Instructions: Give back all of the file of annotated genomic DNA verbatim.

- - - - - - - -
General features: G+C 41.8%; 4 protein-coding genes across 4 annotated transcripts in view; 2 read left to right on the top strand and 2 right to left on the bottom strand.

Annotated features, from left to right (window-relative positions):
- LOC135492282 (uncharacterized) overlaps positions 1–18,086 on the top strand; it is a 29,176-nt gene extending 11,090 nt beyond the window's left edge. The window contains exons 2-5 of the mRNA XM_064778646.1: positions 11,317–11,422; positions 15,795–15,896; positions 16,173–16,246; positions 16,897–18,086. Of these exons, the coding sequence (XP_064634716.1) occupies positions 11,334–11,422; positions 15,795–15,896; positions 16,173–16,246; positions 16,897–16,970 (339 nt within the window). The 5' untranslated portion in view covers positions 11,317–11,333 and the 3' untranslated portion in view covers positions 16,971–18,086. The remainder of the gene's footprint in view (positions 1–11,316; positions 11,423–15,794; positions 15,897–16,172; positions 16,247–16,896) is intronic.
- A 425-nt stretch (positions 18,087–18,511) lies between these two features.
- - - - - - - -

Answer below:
General features: G+C 41.8%; 4 protein-coding genes across 4 annotated transcripts in view; 2 read left to right on the top strand and 2 right to left on the bottom strand.

Annotated features, from left to right (window-relative positions):
- LOC135492282 (uncharacterized) overlaps positions 1–18,086 on the top strand; it is a 29,176-nt gene extending 11,090 nt beyond the window's left edge. The window contains exons 2-5 of the mRNA XM_064778646.1: positions 11,317–11,422; positions 15,795–15,896; positions 16,173–16,246; positions 16,897–18,086. Of these exons, the coding sequence (XP_064634716.1) occupies positions 11,334–11,422; positions 15,795–15,896; positions 16,173–16,246; positions 16,897–16,970 (339 nt within the window). The 5' untranslated portion in view covers positions 11,317–11,333 and the 3' untranslated portion in view covers positions 16,971–18,086. The remainder of the gene's footprint in view (positions 1–11,316; positions 11,423–15,794; positions 15,897–16,172; positions 16,247–16,896) is intronic.
- A 425-nt stretch (positions 18,087–18,511) lies between these two features.